Ancient Monuments

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Bowl barrow 250m south west of Ashridge Farm

A Scheduled Monument in Cheddar, Somerset

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Latitude: 51.2986 / 51°17'55"N

Longitude: -2.7691 / 2°46'8"W

OS Eastings: 346472.154622

OS Northings: 155781.326978

OS Grid: ST464557

Mapcode National: GBR JH.YG4P

Mapcode Global: VH7CV.YMFB

Entry Name: Bowl barrow 250m south west of Ashridge Farm

Scheduled Date: 19 July 1933

Last Amended: 6 July 1992

Source: Historic England

Source ID: 1012592

English Heritage Legacy ID: 13875

County: Somerset

Civil Parish: Cheddar

Traditional County: Somerset

Lieutenancy Area (Ceremonial County): Somerset


The monument includes a bowl barrow located on sloping ground 250m south west
of Ashridge Farm. It consists of a barrow mound 20m in diameter and c.1m
high at its highest point. The southern side of the barrow mound has been
levelled by road construction. Encroachment on the barrow mound by
cultivation has exposed part of the stone kerb which surrounded the mound, the
largest stone of which is 2m in length. Although no longer visible at ground
level a ditch, from which material was quarried during the construction of the
monument surrounds the barrow mound. This has become infilled over the years
but survives as a buried feature c.3m in width. The barrow was partially
excavated in 1966 by D.J.Tomalin. Finds included a cremation burial beneath
a ceramic urn which was found to be later than the construction of the
The road and a drystone wall which cross the barrow mound are excluded from
the scheduling, although the ground beneath them is included.

The site of the monument is shown on the attached map extract.
It includes a 2 metre boundary around the archaeological features,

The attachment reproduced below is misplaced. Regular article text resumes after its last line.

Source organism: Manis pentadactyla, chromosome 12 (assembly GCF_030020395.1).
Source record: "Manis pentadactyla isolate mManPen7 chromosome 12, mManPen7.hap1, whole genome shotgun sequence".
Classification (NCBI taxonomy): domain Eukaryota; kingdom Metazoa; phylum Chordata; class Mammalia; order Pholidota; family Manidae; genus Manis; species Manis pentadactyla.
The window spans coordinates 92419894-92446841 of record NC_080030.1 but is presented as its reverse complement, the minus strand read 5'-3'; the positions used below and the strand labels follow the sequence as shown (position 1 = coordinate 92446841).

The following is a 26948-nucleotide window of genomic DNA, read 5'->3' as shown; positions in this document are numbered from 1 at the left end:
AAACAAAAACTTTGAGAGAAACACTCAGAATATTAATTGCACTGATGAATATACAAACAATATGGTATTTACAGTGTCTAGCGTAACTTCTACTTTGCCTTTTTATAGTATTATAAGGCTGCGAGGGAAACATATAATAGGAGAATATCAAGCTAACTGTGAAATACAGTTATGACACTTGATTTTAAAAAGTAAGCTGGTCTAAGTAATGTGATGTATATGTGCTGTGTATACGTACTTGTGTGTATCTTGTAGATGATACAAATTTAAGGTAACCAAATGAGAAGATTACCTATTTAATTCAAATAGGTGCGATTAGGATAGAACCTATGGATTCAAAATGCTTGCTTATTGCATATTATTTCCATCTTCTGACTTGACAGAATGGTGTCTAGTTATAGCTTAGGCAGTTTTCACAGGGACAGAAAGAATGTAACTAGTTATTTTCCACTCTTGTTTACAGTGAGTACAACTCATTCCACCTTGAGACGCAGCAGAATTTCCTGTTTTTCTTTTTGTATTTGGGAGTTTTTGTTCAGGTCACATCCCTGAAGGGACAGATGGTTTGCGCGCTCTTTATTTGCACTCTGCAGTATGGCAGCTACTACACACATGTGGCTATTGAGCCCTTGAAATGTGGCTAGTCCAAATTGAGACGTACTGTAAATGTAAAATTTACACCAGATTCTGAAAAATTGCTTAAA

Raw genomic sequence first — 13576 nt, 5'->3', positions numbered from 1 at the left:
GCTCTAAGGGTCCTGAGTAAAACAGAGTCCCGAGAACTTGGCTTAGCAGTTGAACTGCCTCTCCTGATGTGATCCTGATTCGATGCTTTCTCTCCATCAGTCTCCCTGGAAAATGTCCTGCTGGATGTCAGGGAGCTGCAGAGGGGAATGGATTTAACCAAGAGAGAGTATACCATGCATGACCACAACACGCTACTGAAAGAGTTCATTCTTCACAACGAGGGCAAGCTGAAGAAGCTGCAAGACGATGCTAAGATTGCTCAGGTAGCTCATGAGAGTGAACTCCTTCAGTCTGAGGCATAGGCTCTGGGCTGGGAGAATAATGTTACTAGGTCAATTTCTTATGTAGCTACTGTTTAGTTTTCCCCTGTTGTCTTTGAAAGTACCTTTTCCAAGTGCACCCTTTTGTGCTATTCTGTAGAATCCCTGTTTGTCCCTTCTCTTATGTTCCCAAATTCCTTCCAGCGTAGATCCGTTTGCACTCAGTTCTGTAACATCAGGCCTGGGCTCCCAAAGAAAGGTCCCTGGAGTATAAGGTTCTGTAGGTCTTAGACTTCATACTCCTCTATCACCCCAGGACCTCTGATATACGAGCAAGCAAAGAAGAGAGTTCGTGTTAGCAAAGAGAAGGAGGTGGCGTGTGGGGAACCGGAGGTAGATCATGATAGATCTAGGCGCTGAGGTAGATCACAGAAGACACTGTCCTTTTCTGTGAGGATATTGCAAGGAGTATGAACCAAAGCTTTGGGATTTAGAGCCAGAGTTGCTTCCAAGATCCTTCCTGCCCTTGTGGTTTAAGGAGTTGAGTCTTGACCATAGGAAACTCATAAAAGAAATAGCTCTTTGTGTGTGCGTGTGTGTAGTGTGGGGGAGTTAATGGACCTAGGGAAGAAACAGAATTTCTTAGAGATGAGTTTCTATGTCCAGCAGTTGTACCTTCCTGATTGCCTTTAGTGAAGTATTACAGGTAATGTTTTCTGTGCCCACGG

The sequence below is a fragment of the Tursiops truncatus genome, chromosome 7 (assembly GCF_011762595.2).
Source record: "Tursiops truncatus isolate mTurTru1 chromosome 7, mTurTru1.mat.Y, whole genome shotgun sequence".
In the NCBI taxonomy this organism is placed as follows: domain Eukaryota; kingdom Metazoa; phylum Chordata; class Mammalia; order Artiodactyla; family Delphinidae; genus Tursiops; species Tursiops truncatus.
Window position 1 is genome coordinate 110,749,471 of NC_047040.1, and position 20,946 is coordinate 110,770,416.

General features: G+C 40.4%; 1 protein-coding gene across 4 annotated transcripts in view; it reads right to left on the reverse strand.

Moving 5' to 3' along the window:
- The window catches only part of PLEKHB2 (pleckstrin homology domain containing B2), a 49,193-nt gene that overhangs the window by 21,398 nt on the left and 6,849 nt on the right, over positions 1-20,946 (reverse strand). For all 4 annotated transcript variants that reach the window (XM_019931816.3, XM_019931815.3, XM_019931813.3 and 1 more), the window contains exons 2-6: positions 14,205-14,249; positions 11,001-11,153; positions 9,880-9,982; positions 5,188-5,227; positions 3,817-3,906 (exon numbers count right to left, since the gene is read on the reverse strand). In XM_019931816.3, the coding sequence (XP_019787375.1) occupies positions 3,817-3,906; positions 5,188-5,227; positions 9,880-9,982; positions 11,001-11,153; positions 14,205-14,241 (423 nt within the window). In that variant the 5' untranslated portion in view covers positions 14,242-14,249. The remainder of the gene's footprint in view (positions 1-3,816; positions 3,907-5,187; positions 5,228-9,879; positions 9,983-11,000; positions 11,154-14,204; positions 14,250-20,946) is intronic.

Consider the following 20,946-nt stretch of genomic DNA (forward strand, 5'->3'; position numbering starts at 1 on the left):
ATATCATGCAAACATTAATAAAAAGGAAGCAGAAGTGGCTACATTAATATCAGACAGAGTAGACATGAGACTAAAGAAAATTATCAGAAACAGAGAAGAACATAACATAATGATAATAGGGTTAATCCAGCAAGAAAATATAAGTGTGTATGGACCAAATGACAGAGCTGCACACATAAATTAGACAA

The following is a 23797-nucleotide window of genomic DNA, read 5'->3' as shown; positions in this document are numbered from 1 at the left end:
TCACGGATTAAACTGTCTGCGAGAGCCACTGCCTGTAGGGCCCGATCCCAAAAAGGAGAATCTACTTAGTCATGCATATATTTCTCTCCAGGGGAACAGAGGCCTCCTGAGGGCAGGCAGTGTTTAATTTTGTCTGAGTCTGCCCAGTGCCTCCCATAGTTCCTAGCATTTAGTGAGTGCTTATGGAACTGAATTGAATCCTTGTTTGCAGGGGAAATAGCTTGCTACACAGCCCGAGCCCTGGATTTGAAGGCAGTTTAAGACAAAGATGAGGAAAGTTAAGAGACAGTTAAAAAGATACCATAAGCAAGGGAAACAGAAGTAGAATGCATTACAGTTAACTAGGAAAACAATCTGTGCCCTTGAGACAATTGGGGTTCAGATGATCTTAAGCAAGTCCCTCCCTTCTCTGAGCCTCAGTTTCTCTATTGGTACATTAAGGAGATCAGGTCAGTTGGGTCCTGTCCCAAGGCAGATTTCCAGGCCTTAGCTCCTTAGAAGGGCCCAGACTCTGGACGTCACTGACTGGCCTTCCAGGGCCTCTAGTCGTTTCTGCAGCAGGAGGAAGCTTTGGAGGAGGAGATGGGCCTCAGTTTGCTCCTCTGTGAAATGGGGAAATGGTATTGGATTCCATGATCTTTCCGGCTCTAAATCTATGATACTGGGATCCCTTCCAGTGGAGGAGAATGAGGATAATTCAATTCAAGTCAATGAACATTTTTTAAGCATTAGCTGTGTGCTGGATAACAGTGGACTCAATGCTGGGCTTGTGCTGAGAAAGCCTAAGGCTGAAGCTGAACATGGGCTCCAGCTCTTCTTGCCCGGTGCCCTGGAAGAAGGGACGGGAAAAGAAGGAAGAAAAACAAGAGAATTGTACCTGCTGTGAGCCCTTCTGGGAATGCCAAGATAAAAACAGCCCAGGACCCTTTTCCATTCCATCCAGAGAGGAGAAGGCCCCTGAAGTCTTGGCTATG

considered to be essential for the monument's support and preservation.

Source: Historic England

Reasons for Scheduling

Bowl barrows, the most numerous form of round barrow, are funerary monuments
dating from the Late Neolithic period to the Late Bronze Age, with most
examples belonging to the period 2400-1500 BC. They were constructed as
earthen or rubble mounds, sometimes ditched, which covered single or multiple
burials. They occur either in isolation or grouped as cemeteries and often
acted as a focus for burials in later periods. Often superficially similar,
although differing widely in size, they exhibit regional variations in form
and a diversity of burial practices. There are over 10,000 surviving bowl
barrows recorded nationally (many more have already been destroyed), occurring
across most of lowland Britain. Often occupying prominent locations, they are
a major historic element in the modern landscape and their considerable
variation of form and longevity as a monument type provide important
information on the diversity of beliefs and social organisations amongst early
prehistoric communities. They are particularly representative of their period
and a substantial proportion of surviving examples are considered worthy of

The bowl barrow 250m south west of Ashridge Farm survives comparatively well
despite areas of localised disturbance caused by plough encroachment and
previous excavation and the levelling of the southern side of the barrow mound
by road construction. It contains archaeological and environmental information
relating both to the monument and the landscape in which it was constructed.
The importance of the monument is enhanced by its location in an area which
supports a concentration of contemporary burial monuments, thus giving an
indication of the nature and scale of human occupation during the Bronze Age

Source: Historic England


Books and journals
Grinsell, L, 'Proceedings of the Somerset Archaeology and Natural Hist Soc' in Somerset Barrows Part II, , Vol. Vol 115, (1971), 97
Tomlin, D J, 'Proceedings of the Univ of Bristol Speleological Society' in A Secondary Cremation..., , Vol. 11(3), (1968), 244-7
Tratman, E K, 'University of Bristol Speleological Society' in Barrow Catalogue, ()
Tratman, EK, 'Proceedings of the Univ of Bristol Speleological Society' in Proceedings of the University of Bristol Speleological Society, , Vol. Vol 3(1), (1927), 32,34-5

Source: Historic England

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